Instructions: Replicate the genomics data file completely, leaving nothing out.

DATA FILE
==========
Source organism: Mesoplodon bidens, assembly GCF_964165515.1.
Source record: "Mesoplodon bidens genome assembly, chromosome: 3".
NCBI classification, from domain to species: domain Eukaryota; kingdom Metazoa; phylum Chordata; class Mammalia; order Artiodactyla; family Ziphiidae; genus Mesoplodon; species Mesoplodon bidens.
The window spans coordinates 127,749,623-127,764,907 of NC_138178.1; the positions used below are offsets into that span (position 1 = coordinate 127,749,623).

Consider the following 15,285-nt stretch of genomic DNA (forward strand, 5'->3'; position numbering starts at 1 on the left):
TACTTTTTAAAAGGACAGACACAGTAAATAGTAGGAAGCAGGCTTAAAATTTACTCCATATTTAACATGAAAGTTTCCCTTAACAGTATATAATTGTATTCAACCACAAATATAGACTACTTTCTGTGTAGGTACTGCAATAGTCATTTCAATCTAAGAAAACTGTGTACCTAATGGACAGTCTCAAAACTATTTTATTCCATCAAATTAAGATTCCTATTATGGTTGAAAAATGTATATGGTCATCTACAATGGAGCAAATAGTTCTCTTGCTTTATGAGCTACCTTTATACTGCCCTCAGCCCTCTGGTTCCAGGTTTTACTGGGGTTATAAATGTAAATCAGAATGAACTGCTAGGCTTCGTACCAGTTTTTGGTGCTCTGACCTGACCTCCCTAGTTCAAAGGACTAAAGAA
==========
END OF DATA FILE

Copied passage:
Source organism: Mesoplodon bidens, assembly GCF_964165515.1.
Source record: "Mesoplodon bidens genome assembly, chromosome: 3".
NCBI classification, from domain to species: domain Eukaryota; kingdom Metazoa; phylum Chordata; class Mammalia; order Artiodactyla; family Ziphiidae; genus Mesoplodon; species Mesoplodon bidens.
The window spans coordinates 127,749,623-127,764,907 of NC_138178.1; the positions used below are offsets into that span (position 1 = coordinate 127,749,623).

Consider the following 15,285-nt stretch of genomic DNA (forward strand, 5'->3'; position numbering starts at 1 on the left):
TACTTTTTAAAAGGACAGACACAGTAAATAGTAGGAAGCAGGCTTAAAATTTACTCCATATTTAACATGAAAGTTTCCCTTAACAGTATATAATTGTATTCAACCACAAATATAGACTACTTTCTGTGTAGGTACTGCAATAGTCATTTCAATCTAAGAAAACTGTGTACCTAATGGACAGTCTCAAAACTATTTTATTCCATCAAATTAAGATTCCTATTATGGTTGAAAAATGTATATGGTCATCTACAATGGAGCAAATAGTTCTCTTGCTTTATGAGCTACCTTTATACTGCCCTCAGCCCTCTGGTTCCAGGTTTTACTGGGGTTATAAATGTAAATCAGAATGAACTGCTAGGCTTCGTACCAGTTTTTGGTGCTCTGACCTGACCTCCCTAGTTCAAAGGACTAAAGAA